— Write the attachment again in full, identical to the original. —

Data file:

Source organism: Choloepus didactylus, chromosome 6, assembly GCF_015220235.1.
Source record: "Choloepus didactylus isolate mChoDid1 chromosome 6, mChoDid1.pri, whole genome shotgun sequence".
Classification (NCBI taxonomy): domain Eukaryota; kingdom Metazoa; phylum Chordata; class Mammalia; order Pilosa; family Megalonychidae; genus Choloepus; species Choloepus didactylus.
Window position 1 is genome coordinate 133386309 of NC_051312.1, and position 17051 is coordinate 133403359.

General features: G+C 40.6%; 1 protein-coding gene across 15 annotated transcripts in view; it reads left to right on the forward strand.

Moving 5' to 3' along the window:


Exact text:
Source organism: Choloepus didactylus, chromosome 6, assembly GCF_015220235.1.
Source record: "Choloepus didactylus isolate mChoDid1 chromosome 6, mChoDid1.pri, whole genome shotgun sequence".
Classification (NCBI taxonomy): domain Eukaryota; kingdom Metazoa; phylum Chordata; class Mammalia; order Pilosa; family Megalonychidae; genus Choloepus; species Choloepus didactylus.
Window position 1 is genome coordinate 133386309 of NC_051312.1, and position 17051 is coordinate 133403359.

General features: G+C 40.6%; 1 protein-coding gene across 15 annotated transcripts in view; it reads left to right on the forward strand.

Moving 5' to 3' along the window: